Why the digital radio switch over is a pipe dream

At a speech yesterday at the Intellect Consumer Electronics Conference, the UK’s culture minister, Ed Vaizey said that the coalition Government would continue the policy of the Labour Government and ‘aspire’ to have the UK’s FM frequencies ‘switched off’ by 2015. The plan is for all national and regional radio stations to be broadcast exclusively on digital platforms, while FM would be used for ‘ultra-local’ stations.

However, as Vaizey himself said, the plan would only go ahead once digital radio was available to at least 90 per cent of the population, and when 50 per cent of the radio listening audience was actually using digital. This essentially means that it’s never going to happen – at least in that time frame, which means that as a policy it’s about as limp as a Pineapple Studios dancer's handshake.

The problem is that, despite millions being poured into advertising its benefits, the public just isn’t buying into DAB in anywhere near the numbers the Government needs for it to hit its targets. Only 10 million DAB sets have been sold since its big launch in 2002 - while estimates for existing FM radios range from between 50-100 million units.

But the problem isn’t really kitchen radios – it’s in-car radios. Figures suggest that over 70 per cent of all radio listening happens in the car, but with no world-wide standard for DAB, most car manufacturers have just not bothered with it.

The Government has pledged that it will work with the motor industry to get digital radios fitted as standard by 2013 but, as it stands, Ford is currently the only manufacturer to offer a factory-fit DAB radio. Browse the online stores of the major car head-unit manufacturers, such as Sony, Panasonic and Alpine and you’ll notice the complete lack of DAB-ready units.

This writer reviewed a Sony DAB car radio back in 2006, but clearly there have been no developments since then. Panasonic has ignored DAB completely, as has Alpine, which tweaks its US models for the UK market – and as DAB doesn’t exist in the US it’s simply not on its radar. JVC does support DAB, but only via an external add-on box.

The only spot of light for in-car DAB is that Halfords will soon start to stock the Pure Highway - an in-car adaptor that will sit on the dashboard like a sat-nav and send it over to the existing car radio via an FM transmitter.

So why is the UK pretty much alone in the DAB world? Well, British incompetence of course. Digital radio in the UK is a little like its trains - it has the wrong technology on the line.

The UK, with the BBC as the main backer, decided in its wisdom that it would try and be the digital radio pioneer and adopt a digital system ahead of anywhere else in the world. Unfortunately, it settled on DAB – based on an MP2 audio codec that was literally something out of the 1980s – despite the fact that far superior codecs were available at the time, not least AAC, as used by Apple.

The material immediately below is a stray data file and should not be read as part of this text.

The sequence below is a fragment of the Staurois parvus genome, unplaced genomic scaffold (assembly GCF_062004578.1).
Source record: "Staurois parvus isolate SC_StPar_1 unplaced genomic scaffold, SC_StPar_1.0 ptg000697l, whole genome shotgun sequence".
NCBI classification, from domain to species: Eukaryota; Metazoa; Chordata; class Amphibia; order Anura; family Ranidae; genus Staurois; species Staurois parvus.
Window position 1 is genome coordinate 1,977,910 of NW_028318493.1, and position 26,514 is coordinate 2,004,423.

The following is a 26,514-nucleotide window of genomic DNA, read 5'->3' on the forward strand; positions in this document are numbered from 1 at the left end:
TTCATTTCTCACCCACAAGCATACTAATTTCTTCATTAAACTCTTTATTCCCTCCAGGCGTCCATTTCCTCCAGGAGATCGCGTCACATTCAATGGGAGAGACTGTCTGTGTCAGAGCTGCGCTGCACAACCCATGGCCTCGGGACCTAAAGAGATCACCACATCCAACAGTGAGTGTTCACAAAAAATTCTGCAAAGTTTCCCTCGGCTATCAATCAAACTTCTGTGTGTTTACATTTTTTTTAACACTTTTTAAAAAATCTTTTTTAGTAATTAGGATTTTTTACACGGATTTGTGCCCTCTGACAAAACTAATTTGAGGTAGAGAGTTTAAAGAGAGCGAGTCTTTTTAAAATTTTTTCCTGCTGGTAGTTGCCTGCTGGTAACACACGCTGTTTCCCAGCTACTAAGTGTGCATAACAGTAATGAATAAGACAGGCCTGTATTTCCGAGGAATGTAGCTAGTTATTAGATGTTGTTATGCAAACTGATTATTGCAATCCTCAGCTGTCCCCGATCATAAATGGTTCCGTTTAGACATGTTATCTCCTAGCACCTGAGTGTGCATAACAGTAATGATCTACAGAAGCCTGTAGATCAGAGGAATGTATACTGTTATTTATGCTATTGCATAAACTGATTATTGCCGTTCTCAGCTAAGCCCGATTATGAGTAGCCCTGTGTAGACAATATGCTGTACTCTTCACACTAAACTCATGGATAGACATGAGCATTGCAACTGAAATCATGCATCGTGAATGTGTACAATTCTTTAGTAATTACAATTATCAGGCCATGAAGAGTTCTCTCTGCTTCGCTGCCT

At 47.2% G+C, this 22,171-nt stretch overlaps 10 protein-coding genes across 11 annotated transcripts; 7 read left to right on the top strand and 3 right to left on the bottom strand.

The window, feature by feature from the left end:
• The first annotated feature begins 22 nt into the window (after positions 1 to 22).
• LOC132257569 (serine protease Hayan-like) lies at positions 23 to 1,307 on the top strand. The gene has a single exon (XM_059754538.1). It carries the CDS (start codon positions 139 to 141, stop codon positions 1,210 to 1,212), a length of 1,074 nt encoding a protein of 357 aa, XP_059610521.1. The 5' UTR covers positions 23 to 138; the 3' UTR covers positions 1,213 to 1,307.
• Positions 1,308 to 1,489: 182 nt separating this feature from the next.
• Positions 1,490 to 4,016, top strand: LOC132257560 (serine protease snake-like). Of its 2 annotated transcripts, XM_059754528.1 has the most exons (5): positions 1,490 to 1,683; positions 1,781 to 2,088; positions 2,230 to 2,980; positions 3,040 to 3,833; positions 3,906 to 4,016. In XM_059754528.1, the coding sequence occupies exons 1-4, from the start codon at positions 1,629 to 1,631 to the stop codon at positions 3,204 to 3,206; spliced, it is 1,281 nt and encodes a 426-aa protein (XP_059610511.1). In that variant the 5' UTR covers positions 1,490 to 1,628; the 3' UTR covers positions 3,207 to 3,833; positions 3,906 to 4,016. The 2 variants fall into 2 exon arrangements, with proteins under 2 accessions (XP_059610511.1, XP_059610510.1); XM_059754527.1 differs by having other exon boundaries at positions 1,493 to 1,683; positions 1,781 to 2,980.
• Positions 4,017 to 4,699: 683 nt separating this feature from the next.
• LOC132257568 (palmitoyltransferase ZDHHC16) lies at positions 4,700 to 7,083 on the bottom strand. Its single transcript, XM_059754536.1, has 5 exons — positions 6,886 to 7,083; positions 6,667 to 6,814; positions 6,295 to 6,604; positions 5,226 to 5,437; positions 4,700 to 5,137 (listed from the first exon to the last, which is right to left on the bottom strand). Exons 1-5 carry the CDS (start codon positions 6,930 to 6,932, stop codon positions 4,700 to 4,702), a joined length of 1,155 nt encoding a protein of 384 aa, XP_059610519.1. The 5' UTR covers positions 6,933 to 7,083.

As such, DAB is inefficient and requires too much bandwidth and too much power to deliver equivalent quality and coverage to FM. As such, DAB bit-rates are heavily constrained in the UK, which means that even where coverage is good, it sounds worse than FM. It also means that coverage is very dodgy in many areas and many users complain of odd effects, such as having coverage on one part of the house, but not another.

This is in complete reversal of every other consumer expectation for digital, which with CD, DVD, Blu-ray and Digital TV, has meant an improvement in quality (let’s ignore Channel 5 shall we – everyone else does).

Quel surprise then that the Germans the Swiss and the Australians have turned their noses up at DAB, and will be going with DAB’s inevitable upgrade – DAB+, which is designed to solve DAB’s limitations.

However, DAB+ is not forwards compatible, so while most current DAB radios also support DAB+, older units don’t. This means the UK can’t move to DAB+ because it will cause millions of existing DAB radios to stop working, and it can’t turn off FM, because if it does, the UK’s number one tune will in all probability be the Sound of Silence.

So what is the way out of this mess? We think the Government should bite the bullet and move the entire system over to DAB+. Along with the existing analogue radio amnesty it should also budget for a huge digital radio amnesty, enabling anyone with an obsolete DAB radio to hand it in for a unit that works with DAB+, all paid for by the money it would make from selling off the FM frequencies.

It’s not going to happen of course, and instead we’ll be struggling on with DAB, with the panacea of greater listening choice used to gloss over the on-going issues of poor quality and poor coverage.

In the end then, FM won’t be replaced by DAB – it’s what’s going to keep it alive.